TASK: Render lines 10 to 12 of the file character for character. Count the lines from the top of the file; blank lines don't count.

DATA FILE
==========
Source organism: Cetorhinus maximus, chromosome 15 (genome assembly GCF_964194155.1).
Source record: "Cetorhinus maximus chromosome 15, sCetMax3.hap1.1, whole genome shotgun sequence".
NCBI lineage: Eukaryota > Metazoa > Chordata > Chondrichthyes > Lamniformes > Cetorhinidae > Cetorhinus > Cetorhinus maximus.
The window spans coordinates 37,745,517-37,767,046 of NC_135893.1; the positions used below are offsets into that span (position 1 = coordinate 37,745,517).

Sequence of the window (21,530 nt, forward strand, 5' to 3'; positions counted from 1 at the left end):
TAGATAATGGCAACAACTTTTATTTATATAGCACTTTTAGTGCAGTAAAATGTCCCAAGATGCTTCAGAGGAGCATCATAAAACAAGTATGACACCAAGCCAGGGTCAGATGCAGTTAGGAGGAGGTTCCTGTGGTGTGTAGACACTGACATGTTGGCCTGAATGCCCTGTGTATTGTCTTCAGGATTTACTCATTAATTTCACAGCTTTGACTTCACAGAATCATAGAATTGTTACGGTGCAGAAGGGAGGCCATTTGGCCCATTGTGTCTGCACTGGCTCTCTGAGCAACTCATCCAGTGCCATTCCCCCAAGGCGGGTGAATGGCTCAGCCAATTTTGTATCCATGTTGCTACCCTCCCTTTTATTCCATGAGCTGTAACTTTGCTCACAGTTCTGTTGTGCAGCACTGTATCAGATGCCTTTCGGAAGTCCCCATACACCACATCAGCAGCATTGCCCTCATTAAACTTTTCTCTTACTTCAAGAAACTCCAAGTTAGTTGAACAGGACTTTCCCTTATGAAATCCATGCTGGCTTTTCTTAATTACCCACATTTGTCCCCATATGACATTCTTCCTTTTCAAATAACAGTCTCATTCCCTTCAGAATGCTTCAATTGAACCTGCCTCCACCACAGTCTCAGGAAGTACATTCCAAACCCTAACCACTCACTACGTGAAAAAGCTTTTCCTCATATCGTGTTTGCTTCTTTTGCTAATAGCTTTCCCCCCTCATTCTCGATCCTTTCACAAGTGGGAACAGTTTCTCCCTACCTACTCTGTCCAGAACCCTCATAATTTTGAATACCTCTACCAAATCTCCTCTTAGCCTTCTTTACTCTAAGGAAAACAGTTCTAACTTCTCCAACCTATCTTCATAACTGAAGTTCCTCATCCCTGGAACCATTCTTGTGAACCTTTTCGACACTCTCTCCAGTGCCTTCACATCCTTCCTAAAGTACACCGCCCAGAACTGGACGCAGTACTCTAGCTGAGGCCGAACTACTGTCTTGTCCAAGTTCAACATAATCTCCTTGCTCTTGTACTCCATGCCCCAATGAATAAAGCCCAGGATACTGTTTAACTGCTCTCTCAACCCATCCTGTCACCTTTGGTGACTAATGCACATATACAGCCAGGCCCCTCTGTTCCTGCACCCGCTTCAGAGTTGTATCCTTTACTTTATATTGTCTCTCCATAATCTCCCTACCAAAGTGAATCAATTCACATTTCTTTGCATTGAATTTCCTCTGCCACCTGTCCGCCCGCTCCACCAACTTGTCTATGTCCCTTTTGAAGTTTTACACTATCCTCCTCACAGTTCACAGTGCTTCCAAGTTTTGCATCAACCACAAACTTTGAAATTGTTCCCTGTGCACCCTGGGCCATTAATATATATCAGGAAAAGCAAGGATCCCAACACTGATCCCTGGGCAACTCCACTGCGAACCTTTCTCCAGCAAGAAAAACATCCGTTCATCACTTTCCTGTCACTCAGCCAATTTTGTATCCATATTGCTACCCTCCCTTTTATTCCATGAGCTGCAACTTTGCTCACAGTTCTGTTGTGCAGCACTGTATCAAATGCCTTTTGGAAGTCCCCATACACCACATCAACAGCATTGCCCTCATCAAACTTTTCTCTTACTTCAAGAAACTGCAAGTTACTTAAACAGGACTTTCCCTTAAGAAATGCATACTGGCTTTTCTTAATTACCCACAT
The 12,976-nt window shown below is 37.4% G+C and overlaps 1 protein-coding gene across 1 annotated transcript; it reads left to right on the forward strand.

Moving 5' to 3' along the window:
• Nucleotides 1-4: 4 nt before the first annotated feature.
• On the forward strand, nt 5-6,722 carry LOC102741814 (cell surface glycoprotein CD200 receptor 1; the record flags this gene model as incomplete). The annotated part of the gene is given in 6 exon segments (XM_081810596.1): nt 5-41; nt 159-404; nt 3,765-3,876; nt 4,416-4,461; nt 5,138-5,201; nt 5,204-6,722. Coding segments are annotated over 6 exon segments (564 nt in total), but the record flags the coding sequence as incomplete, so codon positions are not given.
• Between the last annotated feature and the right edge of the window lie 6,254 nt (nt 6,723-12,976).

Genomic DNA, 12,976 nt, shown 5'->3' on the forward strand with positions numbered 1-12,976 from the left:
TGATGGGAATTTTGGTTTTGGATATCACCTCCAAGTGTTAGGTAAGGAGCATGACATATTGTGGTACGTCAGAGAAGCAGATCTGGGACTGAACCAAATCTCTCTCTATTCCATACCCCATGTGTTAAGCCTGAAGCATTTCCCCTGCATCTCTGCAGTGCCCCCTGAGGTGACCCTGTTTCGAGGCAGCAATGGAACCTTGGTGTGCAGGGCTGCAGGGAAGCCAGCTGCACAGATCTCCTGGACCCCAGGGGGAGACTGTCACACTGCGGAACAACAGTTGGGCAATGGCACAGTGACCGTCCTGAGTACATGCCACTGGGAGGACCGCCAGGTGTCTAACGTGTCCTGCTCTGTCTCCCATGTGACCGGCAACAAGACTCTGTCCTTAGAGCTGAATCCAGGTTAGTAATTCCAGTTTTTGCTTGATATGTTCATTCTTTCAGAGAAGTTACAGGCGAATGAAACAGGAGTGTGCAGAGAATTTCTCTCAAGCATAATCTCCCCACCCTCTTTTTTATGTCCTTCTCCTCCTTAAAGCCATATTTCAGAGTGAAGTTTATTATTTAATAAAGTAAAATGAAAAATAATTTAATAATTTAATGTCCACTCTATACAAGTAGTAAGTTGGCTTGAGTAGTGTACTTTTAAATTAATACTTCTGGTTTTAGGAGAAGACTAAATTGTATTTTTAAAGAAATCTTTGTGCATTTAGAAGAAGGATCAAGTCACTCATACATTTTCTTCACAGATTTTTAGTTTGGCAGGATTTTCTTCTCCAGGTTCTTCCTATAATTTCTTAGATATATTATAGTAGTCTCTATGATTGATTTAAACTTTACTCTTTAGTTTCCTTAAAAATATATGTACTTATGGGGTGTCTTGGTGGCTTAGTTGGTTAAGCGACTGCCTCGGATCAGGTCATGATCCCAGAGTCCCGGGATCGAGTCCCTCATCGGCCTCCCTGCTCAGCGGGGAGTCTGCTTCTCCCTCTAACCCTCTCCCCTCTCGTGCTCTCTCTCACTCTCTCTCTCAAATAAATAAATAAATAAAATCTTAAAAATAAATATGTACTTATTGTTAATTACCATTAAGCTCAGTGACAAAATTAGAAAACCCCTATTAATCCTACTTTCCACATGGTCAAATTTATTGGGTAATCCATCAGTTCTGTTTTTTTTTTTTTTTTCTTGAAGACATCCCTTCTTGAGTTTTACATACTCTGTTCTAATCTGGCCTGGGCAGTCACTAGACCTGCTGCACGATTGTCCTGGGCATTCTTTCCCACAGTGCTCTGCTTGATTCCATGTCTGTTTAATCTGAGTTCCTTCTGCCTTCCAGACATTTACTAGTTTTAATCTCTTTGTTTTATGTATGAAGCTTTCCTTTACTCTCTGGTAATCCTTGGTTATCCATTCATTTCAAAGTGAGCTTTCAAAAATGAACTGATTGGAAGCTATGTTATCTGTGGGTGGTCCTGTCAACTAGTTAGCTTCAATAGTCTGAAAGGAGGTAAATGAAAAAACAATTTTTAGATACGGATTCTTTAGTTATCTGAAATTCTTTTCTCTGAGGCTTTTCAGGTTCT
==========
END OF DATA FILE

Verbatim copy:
• On the forward strand, nt 5-6,722 carry LOC102741814 (cell surface glycoprotein CD200 receptor 1; the record flags this gene model as incomplete). The annotated part of the gene is given in 6 exon segments (XM_081810596.1): nt 5-41; nt 159-404; nt 3,765-3,876; nt 4,416-4,461; nt 5,138-5,201; nt 5,204-6,722. Coding segments are annotated over 6 exon segments (564 nt in total), but the record flags the coding sequence as incomplete, so codon positions are not given.
• Between the last annotated feature and the right edge of the window lie 6,254 nt (nt 6,723-12,976).

Genomic DNA, 12,976 nt, shown 5'->3' on the forward strand with positions numbered 1-12,976 from the left: